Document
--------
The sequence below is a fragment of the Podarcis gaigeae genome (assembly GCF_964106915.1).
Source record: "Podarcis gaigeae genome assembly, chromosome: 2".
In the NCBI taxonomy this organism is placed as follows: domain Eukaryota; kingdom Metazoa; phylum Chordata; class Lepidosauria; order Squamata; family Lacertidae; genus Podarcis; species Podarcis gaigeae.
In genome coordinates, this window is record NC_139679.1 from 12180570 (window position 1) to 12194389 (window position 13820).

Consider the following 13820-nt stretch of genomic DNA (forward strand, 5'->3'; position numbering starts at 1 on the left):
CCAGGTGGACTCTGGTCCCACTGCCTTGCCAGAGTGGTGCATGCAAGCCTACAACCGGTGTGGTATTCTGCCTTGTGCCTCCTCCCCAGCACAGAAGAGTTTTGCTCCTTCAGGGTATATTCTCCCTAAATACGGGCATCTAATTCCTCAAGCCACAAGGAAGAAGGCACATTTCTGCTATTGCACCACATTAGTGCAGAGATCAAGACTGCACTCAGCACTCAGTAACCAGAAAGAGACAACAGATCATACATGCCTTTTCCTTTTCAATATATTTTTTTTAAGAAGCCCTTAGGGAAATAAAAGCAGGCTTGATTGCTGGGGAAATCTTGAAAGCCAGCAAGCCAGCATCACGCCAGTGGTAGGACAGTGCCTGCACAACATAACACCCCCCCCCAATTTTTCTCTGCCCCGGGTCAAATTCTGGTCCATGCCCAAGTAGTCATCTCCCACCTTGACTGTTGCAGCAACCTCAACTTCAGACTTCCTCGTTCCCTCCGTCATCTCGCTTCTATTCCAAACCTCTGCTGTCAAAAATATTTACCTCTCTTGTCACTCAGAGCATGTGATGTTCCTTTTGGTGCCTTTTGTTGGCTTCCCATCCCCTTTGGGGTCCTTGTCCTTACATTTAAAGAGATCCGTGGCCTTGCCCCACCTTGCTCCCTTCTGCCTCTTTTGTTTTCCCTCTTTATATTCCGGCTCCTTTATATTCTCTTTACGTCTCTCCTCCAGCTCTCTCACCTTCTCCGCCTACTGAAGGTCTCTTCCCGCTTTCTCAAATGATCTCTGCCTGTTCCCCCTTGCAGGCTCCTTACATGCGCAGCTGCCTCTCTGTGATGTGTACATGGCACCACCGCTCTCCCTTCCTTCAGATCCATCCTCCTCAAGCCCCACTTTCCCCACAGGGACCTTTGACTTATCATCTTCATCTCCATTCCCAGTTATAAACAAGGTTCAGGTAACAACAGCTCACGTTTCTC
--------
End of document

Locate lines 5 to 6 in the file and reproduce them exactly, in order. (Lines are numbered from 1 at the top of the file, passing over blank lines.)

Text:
Consider the following 13820-nt stretch of genomic DNA (forward strand, 5'->3'; position numbering starts at 1 on the left):
CCAGGTGGACTCTGGTCCCACTGCCTTGCCAGAGTGGTGCATGCAAGCCTACAACCGGTGTGGTATTCTGCCTTGTGCCTCCTCCCCAGCACAGAAGAGTTTTGCTCCTTCAGGGTATATTCTCCCTAAATACGGGCATCTAATTCCTCAAGCCACAAGGAAGAAGGCACATTTCTGCTATTGCACCACATTAGTGCAGAGATCAAGACTGCACTCAGCACTCAGTAACCAGAAAGAGACAACAGATCATACATGCCTTTTCCTTTTCAATATATTTTTTTTAAGAAGCCCTTAGGGAAATAAAAGCAGGCTTGATTGCTGGGGAAATCTTGAAAGCCAGCAAGCCAGCATCACGCCAGTGGTAGGACAGTGCCTGCACAACATAACACCCCCCCCCAATTTTTCTCTGCCCCGGGTCAAATTCTGGTCCATGCCCAAGTAGTCATCTCCCACCTTGACTGTTGCAGCAACCTCAACTTCAGACTTCCTCGTTCCCTCCGTCATCTCGCTTCTATTCCAAACCTCTGCTGTCAAAAATATTTACCTCTCTTGTCACTCAGAGCATGTGATGTTCCTTTTGGTGCCTTTTGTTGGCTTCCCATCCCCTTTGGGGTCCTTGTCCTTACATTTAAAGAGATCCGTGGCCTTGCCCCACCTTGCTCCCTTCTGCCTCTTTTGTTTTCCCTCTTTATATTCCGGCTCCTTTATATTCTCTTTACGTCTCTCCTCCAGCTCTCTCACCTTCTCCGCCTACTGAAGGTCTCTTCCCGCTTTCTCAAATGATCTCTGCCTGTTCCCCCTTGCAGGCTCCTTACATGCGCAGCTGCCTCTCTGTGATGTGTACATGGCACCACCGCTCTCCCTTCCTTCAGATCCATCCTCCTCAAGCCCCACTTTCCCCACAGGGACCTTTGACTTATCATCTTCATCTCCATTCCCAGTTATAAACAAGGTTCAGGTAACAACAGCTCACGTTTCTC